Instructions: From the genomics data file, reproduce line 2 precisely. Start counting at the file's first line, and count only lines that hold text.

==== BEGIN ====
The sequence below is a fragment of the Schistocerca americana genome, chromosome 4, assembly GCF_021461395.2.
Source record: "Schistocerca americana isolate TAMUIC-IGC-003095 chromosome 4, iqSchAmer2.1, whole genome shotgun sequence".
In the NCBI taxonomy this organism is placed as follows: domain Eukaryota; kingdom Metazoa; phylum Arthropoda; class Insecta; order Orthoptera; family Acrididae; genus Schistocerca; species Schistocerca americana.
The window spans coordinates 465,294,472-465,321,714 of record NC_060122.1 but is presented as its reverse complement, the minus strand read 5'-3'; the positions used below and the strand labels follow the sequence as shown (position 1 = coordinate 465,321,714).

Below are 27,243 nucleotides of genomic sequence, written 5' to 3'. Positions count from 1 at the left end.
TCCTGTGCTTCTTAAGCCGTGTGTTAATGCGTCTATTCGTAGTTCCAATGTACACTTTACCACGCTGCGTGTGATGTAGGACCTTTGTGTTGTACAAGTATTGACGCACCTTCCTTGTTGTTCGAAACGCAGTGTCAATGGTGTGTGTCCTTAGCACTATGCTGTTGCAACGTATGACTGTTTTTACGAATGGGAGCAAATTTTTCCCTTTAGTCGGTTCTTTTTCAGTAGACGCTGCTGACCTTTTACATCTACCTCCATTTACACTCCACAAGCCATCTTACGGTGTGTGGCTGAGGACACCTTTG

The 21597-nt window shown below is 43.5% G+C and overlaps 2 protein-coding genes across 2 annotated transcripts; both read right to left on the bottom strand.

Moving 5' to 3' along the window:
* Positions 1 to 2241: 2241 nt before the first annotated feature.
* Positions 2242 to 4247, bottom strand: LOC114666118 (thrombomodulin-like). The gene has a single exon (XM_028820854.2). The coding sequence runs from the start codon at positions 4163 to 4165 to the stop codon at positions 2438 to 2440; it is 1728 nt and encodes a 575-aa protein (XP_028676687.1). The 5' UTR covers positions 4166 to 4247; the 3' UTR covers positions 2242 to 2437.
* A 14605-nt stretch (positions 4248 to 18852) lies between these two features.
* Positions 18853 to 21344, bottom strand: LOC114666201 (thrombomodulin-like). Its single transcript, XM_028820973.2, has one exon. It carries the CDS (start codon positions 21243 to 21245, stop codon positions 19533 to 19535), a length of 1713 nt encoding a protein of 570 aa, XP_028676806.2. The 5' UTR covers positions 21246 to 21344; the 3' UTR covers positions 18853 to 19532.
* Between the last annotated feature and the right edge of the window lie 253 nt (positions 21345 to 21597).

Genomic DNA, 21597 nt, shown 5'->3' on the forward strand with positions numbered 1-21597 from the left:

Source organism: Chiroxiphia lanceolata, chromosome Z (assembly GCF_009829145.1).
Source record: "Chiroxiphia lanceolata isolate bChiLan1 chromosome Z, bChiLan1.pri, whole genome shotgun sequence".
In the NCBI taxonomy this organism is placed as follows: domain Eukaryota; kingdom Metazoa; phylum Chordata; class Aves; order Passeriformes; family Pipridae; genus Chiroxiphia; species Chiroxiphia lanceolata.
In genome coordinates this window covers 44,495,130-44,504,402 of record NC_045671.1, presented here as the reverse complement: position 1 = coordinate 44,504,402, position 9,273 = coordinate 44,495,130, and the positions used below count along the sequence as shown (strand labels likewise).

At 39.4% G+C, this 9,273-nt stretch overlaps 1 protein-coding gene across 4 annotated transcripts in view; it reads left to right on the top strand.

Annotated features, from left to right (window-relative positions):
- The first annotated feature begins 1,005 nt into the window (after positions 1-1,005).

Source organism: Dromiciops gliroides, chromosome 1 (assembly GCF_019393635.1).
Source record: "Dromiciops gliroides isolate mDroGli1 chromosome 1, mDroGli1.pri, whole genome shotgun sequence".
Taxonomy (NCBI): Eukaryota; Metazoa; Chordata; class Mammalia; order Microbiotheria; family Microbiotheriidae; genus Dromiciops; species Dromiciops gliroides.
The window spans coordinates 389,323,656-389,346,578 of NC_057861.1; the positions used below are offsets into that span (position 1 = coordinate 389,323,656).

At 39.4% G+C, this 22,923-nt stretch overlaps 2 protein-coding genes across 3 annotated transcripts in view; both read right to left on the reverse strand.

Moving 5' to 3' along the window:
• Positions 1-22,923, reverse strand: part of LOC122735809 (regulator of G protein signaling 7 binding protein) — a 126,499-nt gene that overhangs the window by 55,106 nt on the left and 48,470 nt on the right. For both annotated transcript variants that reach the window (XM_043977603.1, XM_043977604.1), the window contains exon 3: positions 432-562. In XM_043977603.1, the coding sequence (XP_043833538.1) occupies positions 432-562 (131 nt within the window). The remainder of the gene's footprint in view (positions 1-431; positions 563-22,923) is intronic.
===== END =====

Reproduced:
Source record: "Schistocerca americana isolate TAMUIC-IGC-003095 chromosome 4, iqSchAmer2.1, whole genome shotgun sequence".